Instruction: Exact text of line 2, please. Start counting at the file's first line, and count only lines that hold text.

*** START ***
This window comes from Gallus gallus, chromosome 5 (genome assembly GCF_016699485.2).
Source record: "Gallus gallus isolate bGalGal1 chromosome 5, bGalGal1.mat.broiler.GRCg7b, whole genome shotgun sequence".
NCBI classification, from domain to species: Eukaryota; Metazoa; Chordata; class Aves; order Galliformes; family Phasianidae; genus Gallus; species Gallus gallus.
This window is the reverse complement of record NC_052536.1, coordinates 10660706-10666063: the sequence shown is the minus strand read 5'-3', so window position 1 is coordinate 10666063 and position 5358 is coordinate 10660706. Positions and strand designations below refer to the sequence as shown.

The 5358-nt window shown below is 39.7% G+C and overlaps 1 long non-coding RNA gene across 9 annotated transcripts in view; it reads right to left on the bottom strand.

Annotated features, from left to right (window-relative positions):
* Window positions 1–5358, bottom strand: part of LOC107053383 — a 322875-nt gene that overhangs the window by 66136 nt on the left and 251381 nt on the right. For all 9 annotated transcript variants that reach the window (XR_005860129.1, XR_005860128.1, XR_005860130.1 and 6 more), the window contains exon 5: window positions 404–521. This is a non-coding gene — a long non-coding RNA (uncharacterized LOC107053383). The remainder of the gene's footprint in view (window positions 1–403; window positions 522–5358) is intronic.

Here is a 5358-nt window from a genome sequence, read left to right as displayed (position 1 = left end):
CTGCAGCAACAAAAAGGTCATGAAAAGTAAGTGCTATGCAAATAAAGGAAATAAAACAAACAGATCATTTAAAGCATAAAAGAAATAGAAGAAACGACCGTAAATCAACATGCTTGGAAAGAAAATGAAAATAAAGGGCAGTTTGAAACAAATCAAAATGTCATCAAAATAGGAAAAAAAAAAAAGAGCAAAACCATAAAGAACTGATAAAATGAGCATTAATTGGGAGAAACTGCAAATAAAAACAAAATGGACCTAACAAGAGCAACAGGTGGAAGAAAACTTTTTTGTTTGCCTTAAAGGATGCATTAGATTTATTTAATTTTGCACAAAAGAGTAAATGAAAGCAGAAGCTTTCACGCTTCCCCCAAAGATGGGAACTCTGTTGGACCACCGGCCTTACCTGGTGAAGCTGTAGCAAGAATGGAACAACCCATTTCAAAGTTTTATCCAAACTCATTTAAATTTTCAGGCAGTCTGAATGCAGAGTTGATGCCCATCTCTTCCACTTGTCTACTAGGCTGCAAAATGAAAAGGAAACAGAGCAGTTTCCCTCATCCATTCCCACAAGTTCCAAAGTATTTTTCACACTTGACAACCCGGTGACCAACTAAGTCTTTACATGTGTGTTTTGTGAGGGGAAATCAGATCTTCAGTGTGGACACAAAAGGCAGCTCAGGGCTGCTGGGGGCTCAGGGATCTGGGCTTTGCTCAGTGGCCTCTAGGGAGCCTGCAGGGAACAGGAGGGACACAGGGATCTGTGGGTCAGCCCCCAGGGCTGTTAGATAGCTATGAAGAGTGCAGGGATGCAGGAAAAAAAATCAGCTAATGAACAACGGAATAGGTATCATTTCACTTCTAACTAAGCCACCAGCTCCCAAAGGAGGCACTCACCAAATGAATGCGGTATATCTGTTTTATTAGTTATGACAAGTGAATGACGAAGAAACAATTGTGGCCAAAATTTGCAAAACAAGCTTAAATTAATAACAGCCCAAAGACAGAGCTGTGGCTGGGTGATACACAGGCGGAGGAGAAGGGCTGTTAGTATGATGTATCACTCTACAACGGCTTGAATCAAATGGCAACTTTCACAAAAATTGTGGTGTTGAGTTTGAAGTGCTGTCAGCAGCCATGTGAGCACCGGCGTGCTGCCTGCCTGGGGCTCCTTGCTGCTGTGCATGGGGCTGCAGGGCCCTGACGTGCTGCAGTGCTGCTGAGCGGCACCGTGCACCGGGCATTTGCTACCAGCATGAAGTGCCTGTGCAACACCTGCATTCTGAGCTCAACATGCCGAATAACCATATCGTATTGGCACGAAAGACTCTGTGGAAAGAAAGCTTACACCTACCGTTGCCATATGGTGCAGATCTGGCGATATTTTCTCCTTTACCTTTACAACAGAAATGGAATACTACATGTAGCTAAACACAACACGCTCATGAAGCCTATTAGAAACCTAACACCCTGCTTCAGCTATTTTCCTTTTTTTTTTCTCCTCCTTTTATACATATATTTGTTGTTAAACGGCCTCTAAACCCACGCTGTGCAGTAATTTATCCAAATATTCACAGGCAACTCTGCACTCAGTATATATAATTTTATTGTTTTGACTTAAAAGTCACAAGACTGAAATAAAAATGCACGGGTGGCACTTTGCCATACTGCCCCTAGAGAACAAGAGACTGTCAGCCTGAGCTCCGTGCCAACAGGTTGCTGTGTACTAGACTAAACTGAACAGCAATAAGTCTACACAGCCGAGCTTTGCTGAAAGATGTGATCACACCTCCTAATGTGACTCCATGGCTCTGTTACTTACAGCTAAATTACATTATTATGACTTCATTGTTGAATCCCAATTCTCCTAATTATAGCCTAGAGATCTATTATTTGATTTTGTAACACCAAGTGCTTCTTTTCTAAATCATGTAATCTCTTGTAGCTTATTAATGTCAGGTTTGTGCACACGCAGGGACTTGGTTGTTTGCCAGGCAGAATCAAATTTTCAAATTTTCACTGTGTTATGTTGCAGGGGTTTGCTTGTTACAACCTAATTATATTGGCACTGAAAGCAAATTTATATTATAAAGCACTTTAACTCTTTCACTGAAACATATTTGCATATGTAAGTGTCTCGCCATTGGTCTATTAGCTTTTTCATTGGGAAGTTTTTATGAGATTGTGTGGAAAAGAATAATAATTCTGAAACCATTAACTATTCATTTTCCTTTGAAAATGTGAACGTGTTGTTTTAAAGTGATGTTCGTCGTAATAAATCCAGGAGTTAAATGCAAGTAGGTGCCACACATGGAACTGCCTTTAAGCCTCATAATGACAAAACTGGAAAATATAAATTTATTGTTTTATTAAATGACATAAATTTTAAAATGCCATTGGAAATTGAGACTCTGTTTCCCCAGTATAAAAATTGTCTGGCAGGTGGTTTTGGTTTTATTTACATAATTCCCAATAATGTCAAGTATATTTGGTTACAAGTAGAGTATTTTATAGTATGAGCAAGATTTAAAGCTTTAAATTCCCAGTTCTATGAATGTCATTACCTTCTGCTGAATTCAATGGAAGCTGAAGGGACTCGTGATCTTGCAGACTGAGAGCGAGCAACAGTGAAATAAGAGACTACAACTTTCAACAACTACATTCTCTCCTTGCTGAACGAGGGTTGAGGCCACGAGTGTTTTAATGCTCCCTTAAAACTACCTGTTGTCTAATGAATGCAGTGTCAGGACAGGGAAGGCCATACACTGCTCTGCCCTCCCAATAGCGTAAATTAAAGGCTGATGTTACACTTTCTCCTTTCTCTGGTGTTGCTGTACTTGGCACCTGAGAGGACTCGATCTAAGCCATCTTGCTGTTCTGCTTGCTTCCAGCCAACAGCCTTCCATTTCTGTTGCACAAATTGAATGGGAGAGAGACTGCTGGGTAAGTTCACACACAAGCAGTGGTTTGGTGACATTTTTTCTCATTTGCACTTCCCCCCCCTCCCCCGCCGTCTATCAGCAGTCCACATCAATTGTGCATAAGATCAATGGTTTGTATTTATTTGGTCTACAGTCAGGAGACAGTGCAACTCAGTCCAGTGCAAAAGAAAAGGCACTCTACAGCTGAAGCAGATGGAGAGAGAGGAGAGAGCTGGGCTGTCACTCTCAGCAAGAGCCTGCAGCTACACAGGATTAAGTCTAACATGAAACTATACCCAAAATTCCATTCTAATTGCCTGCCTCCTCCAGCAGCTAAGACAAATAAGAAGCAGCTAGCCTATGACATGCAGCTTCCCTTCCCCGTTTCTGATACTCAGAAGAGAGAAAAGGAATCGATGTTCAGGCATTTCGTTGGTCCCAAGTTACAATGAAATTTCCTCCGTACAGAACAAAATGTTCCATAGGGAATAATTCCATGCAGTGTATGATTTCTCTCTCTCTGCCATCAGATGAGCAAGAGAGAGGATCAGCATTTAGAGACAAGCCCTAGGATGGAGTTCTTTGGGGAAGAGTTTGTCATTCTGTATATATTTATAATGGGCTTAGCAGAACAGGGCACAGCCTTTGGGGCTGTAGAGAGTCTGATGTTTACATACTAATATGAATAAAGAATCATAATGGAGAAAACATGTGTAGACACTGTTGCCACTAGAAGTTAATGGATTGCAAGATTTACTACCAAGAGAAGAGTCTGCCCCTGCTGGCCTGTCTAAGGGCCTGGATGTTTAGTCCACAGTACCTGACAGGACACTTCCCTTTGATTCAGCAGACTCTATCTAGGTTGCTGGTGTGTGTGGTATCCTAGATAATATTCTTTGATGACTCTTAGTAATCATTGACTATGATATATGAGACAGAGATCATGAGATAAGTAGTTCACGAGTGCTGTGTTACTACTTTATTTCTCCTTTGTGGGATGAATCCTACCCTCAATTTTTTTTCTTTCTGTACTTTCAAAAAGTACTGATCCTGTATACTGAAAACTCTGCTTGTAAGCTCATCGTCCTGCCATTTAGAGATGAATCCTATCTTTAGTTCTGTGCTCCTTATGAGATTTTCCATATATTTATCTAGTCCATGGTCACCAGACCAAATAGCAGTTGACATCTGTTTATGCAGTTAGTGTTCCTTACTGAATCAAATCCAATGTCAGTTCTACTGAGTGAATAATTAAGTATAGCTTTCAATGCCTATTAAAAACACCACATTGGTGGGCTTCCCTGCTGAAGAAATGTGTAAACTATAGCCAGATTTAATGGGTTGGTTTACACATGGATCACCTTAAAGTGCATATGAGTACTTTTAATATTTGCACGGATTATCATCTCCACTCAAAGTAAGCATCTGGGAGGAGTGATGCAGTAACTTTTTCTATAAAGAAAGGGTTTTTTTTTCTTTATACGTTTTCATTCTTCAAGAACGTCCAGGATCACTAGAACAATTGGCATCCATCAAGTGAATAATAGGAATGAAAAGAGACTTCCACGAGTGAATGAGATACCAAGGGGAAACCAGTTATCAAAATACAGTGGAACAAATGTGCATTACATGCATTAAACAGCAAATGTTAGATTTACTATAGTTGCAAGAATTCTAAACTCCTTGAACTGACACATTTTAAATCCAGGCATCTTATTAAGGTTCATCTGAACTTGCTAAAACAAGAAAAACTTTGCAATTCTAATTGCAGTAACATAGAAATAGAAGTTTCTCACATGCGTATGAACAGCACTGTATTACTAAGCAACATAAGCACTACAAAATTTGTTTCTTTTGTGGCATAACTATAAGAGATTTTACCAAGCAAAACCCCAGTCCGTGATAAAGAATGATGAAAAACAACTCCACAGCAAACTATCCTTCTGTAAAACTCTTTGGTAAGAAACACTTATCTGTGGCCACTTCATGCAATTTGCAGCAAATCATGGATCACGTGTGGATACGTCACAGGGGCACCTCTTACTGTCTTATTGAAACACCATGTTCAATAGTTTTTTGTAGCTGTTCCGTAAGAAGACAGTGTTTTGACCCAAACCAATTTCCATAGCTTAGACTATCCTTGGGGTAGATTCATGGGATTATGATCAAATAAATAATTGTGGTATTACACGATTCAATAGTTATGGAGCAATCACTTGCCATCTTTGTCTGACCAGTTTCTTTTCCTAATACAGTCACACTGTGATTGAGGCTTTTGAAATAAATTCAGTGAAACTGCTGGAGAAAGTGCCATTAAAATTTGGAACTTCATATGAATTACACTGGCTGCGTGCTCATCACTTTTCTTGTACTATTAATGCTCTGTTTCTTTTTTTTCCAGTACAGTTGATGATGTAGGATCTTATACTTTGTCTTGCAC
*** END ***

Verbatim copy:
Source record: "Gallus gallus isolate bGalGal1 chromosome 5, bGalGal1.mat.broiler.GRCg7b, whole genome shotgun sequence".